From This Might Be A Wiki

They Might Be Giants
— with Gregory Douglass opening —
First Avenue in Minneapolis, MN
August 4, 2002 at 5:00 PM

Fan Recaps and Comments:

Review by Adam Kintopf:
I was a little apprehensive about this show, which was the second one TMBG did at First Ave this past weekend. This one was the all-ages show (unfortunately I hadn't been able to make the 21+ one the night before), and I had gotten it into my head that it was going to be "family-friendly" (read: precious and watered-down). Even the frontman for opening act Gregory Douglass (a talented, high-energy, but ultimately generic-sounding guitar duo), after surveying the face piercings, bared cleavage, and glowing cigarette tips in the crowd, said, "We were under the impression this was going to be a children's show..." And, while there did seem to be a couple of teenagers here and there with their parents, the crowd as a whole was made up of pretty typical twentysomething TMBG-heads.

Imagine my relief, then, when barely three minutes into the show (in the middle of "The Guitar") John Flansburgh began screaming, "I say Dan Miller, you say 'Fuck yeah!'" (At another point, he would cheerfully refer to John Linnell and the Dans as "you motherfuckers.") This set the tone for what would be a wild show, quite a bit better than their First Avenue appearance last fall, I think.

This was for a couple of reasons. First, even though the structuring of their set wasn't exactly watertight, the programming had a wonderful fly-by-the-seat-of-your-pants spontaneity to it. John Linnell said that this was the "classic" show, and by that he seemed to mean that they'd be revisiting lesser-known (but well-loved) numbers from their earlier albums. And, in general, they eschewed yawn-inducing "crowd-pleasers" (there was no "Istanbul," no "Why Does the Sun Shine?") in favor of marvelous surprises like "The Famous Polka," "Pet Name," "How Can I Sing Like a Girl?", and "Dig My Grave." "Don't Let's Start," with Flansburgh playing lead guitar, also came as quite a shock—I was under the impression they were sick of the song, and had declared a moratorium on it. Linnell said that they hadn't rehearsed some of the numbers at all, adding, "People seem to dig that, though—'Play something where you have to look at your fingers!'"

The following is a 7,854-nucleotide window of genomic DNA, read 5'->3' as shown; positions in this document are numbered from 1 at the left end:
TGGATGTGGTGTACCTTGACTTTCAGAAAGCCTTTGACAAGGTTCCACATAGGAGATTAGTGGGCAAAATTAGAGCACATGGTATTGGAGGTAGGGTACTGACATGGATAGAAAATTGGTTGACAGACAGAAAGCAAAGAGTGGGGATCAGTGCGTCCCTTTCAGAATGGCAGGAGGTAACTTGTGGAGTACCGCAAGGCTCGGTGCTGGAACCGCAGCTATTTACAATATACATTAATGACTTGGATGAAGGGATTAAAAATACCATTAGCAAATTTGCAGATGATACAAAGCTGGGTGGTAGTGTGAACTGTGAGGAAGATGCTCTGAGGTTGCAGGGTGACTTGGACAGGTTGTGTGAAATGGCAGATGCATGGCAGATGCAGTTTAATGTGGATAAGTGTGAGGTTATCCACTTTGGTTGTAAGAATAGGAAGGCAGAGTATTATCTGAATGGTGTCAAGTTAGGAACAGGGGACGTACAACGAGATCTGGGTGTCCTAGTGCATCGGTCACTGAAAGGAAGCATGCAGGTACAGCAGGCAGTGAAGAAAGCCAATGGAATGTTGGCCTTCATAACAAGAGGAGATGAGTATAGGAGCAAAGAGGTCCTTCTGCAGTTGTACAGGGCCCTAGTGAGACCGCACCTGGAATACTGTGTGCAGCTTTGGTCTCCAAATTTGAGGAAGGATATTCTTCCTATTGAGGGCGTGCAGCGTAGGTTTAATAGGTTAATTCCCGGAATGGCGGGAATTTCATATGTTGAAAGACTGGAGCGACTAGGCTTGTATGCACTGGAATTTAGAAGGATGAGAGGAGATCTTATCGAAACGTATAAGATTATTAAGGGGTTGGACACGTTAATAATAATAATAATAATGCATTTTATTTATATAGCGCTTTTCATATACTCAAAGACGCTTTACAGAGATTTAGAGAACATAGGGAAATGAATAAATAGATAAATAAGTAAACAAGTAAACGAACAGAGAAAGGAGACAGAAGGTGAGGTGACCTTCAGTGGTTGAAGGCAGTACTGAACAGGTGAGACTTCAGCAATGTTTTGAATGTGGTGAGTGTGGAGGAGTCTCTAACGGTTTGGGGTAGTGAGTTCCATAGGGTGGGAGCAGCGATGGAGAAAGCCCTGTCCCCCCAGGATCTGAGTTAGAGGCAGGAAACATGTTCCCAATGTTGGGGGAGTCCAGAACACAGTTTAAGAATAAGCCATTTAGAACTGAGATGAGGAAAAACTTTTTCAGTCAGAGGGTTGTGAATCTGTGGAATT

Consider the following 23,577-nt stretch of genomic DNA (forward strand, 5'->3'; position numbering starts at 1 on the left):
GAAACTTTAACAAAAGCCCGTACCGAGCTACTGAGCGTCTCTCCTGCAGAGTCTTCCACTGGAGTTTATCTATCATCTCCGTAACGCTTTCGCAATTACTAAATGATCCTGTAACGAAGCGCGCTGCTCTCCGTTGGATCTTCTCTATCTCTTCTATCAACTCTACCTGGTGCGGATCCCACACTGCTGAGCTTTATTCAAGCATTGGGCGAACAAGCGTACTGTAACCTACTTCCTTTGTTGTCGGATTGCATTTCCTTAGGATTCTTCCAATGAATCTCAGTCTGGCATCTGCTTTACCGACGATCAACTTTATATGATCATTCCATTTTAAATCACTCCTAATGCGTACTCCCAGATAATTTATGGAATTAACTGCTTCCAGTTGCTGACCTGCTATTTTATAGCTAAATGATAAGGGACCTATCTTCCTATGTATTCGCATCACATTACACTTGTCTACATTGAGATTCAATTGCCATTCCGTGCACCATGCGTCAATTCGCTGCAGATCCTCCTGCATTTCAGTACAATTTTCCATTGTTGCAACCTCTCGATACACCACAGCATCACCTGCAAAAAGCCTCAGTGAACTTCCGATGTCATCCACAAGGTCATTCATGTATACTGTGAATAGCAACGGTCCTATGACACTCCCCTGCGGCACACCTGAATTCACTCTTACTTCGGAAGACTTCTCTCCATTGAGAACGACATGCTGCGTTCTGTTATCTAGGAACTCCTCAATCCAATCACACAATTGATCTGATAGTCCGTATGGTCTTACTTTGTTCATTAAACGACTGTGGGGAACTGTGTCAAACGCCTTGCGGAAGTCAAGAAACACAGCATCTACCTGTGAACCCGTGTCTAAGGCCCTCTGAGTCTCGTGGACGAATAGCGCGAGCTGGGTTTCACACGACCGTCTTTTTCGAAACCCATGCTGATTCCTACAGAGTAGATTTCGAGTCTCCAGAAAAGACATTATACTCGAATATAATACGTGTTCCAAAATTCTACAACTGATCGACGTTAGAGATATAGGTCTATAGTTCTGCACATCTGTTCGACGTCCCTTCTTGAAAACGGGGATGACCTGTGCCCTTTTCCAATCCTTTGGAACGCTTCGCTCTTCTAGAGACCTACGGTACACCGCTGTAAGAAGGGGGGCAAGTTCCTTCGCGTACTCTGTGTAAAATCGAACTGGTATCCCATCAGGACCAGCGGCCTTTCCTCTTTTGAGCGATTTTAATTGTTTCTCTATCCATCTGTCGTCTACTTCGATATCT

Oh, John Linnell. At the show last year he seemed to have been heavily sedated, but I've never seen him more alive than he was last night. He was joking around with the band and the audience, smiling and laughing (when he forgot a line in "Till My Head Falls Off," he just sang baby-talk and grinned sheepishly), doing funny voices, and tossing his Breck-girl hair (which is long again). It was the first time I've seen him hold his own onstage with Flansburgh.

The Johns seemed happy to be in Minneapolis. (Flansburgh said, "It's nice to be here, but it's crazy nice to be here two days in a row.") Flansburgh kept playing after the cutoff on "The Famous Polka," and was ridiculed for it by Linnell and the Dans. Flansburgh introduced Spin the Dial by saying, "Minnesota law requires us to inform you that the only fake thing about this part of the show is the emotion we appear to put into every performance." This segment, which frankly sucked last year, couldn't have been funnier this time, with Flansburgh faking a baritone opera aria and then screeching "The Warrior" in the Patty-Smyth octave. They must have had fun with this song because they went back into it twice in the middle of "Older." (I thought this was hilarious, but a lot of the crowd didn't even seem to recognize the song. It dates me, I guess.) I was surprised, too, that in this "family-friendly" show they saved most of the No! stuff for the second encore. "John Lee Supertaster," which on the album struck me as rather run-of-the-mill Mono-Puff-esque Flansburgh hipsterism, really rocked onstage. And before they played the final three kids' songs, Flans said to Linnell, "Let's practice the segue we're going to do on TV—no, don't look at your list, John, just use your mind."

The icing on the cake was a flyer they handed out advertising a high-concept, performance-art TMBG show that's going to happen at Garrison Keillor's Fitzgerald Theater in St. Paul in October. It's going to be based on the group's collaboration with McSweeney's literary magazine last year, and should be weird and wonderful.

Review by Shawna Lee, excerpted from this article:
It was an all-ages show, but nary a small child was seen in the audience, save the few teens and pre-teens with parents. This barely fazed me while my anticipation gripped my spinal cord and I eyed the stage for the grand entrance.

The lights fell. Soon, They Might Be Giants took the stage, immediately starting with the song "James K. Polk" and making spectacular use of their cannon filled with confetti! Flansburgh played his red left-handed Gibson as Linnell alternated between keyboard and accordion. As both switched and/or harmonized lead vocal, the Band of Dans backed them up: Dan Miller on electric guitar, Danny Weinkauf on bass and Dan Hickey on drums.

The songs performed were so different, that I was dancing one minute, still the next and jumping around another! Their music is diverse with a wide range of styles and genres, but maintains a catchy vibe, making it tricky to describe the music! But seeing and hearing them live is quite the experience! Flansburgh was all over the stage, revving up the crowd and dancing with his guitar and Linnell seemed enthusiastic as he jumped up and down at one point, while playing keyboard.

Near the end, they came out for an encore and did the popular song "Birdhouse in Your Soul", leaving people in a happy frenzy. When I thought it was over, they came out and did a second encore with a few of their songs from No!, ending the show with a slower rock song, "Sleepwalkers", a perfect close for the evening!